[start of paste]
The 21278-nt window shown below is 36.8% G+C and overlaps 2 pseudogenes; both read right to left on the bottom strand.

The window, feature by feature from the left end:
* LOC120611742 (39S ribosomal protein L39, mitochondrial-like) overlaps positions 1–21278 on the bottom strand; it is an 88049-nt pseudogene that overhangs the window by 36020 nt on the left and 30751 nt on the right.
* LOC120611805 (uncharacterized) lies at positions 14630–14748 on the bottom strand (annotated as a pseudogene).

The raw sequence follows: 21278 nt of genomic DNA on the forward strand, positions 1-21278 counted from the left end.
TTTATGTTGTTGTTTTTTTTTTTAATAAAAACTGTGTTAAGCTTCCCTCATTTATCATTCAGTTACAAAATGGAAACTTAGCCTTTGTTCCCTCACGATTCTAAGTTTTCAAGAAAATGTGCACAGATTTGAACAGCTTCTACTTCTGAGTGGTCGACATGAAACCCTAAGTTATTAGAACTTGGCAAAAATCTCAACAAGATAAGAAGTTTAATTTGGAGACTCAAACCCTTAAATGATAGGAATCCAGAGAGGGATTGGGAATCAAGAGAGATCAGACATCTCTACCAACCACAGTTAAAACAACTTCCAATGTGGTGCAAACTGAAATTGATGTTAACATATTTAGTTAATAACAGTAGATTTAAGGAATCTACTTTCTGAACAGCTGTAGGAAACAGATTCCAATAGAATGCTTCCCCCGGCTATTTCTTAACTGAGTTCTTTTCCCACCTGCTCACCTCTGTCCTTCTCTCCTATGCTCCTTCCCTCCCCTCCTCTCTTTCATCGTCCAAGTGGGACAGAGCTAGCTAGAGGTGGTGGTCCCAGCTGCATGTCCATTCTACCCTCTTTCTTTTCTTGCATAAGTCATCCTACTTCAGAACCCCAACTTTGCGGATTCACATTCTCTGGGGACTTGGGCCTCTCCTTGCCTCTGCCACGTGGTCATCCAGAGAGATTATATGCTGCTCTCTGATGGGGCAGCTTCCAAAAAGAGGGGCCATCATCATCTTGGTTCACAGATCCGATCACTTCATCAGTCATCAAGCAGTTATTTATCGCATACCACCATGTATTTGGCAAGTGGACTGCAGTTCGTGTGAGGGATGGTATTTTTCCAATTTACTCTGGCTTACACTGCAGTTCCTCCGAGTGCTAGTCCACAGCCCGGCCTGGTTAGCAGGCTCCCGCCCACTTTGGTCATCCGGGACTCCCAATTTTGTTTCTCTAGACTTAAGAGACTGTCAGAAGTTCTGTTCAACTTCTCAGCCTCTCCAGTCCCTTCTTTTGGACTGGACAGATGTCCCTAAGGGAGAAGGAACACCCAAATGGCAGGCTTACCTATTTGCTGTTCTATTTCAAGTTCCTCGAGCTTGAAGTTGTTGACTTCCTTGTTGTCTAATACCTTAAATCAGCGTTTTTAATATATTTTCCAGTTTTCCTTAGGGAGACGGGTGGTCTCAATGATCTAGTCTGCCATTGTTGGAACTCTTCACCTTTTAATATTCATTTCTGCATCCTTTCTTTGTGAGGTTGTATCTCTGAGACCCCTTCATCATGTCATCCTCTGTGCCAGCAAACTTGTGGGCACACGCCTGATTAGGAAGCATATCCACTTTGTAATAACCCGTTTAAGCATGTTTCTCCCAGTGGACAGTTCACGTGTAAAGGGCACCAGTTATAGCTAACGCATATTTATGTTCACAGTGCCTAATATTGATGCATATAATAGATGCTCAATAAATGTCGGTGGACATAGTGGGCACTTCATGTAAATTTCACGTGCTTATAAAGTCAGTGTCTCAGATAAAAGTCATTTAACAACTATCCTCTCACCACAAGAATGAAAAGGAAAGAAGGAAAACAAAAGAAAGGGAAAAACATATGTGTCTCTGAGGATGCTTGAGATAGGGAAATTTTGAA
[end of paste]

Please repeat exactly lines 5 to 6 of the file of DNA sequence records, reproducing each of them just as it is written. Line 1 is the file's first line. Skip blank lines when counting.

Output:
The raw sequence follows: 21278 nt of genomic DNA on the forward strand, positions 1-21278 counted from the left end.
TTTATGTTGTTGTTTTTTTTTTTAATAAAAACTGTGTTAAGCTTCCCTCATTTATCATTCAGTTACAAAATGGAAACTTAGCCTTTGTTCCCTCACGATTCTAAGTTTTCAAGAAAATGTGCACAGATTTGAACAGCTTCTACTTCTGAGTGGTCGACATGAAACCCTAAGTTATTAGAACTTGGCAAAAATCTCAACAAGATAAGAAGTTTAATTTGGAGACTCAAACCCTTAAATGATAGGAATCCAGAGAGGGATTGGGAATCAAGAGAGATCAGACATCTCTACCAACCACAGTTAAAACAACTTCCAATGTGGTGCAAACTGAAATTGATGTTAACATATTTAGTTAATAACAGTAGATTTAAGGAATCTACTTTCTGAACAGCTGTAGGAAACAGATTCCAATAGAATGCTTCCCCCGGCTATTTCTTAACTGAGTTCTTTTCCCACCTGCTCACCTCTGTCCTTCTCTCCTATGCTCCTTCCCTCCCCTCCTCTCTTTCATCGTCCAAGTGGGACAGAGCTAGCTAGAGGTGGTGGTCCCAGCTGCATGTCCATTCTACCCTCTTTCTTTTCTTGCATAAGTCATCCTACTTCAGAACCCCAACTTTGCGGATTCACATTCTCTGGGGACTTGGGCCTCTCCTTGCCTCTGCCACGTGGTCATCCAGAGAGATTATATGCTGCTCTCTGATGGGGCAGCTTCCAAAAAGAGGGGCCATCATCATCTTGGTTCACAGATCCGATCACTTCATCAGTCATCAAGCAGTTATTTATCGCATACCACCATGTATTTGGCAAGTGGACTGCAGTTCGTGTGAGGGATGGTATTTTTCCAATTTACTCTGGCTTACACTGCAGTTCCTCCGAGTGCTAGTCCACAGCCCGGCCTGGTTAGCAGGCTCCCGCCCACTTTGGTCATCCGGGACTCCCAATTTTGTTTCTCTAGACTTAAGAGACTGTCAGAAGTTCTGTTCAACTTCTCAGCCTCTCCAGTCCCTTCTTTTGGACTGGACAGATGTCCCTAAGGGAGAAGGAACACCCAAATGGCAGGCTTACCTATTTGCTGTTCTATTTCAAGTTCCTCGAGCTTGAAGTTGTTGACTTCCTTGTTGTCTAATACCTTAAATCAGCGTTTTTAATATATTTTCCAGTTTTCCTTAGGGAGACGGGTGGTCTCAATGATCTAGTCTGCCATTGTTGGAACTCTTCACCTTTTAATATTCATTTCTGCATCCTTTCTTTGTGAGGTTGTATCTCTGAGACCCCTTCATCATGTCATCCTCTGTGCCAGCAAACTTGTGGGCACACGCCTGATTAGGAAGCATATCCACTTTGTAATAACCCGTTTAAGCATGTTTCTCCCAGTGGACAGTTCACGTGTAAAGGGCACCAGTTATAGCTAACGCATATTTATGTTCACAGTGCCTAATATTGATGCATATAATAGATGCTCAATAAATGTCGGTGGACATAGTGGGCACTTCATGTAAATTTCACGTGCTTATAAAGTCAGTGTCTCAGATAAAAGTCATTTAACAACTATCCTCTCACCACAAGAATGAAAAGGAAAGAAGGAAAACAAAAGAAAGGGAAAAACATATGTGTCTCTGAGGATGCTTGAGATAGGGAAATTTTGAA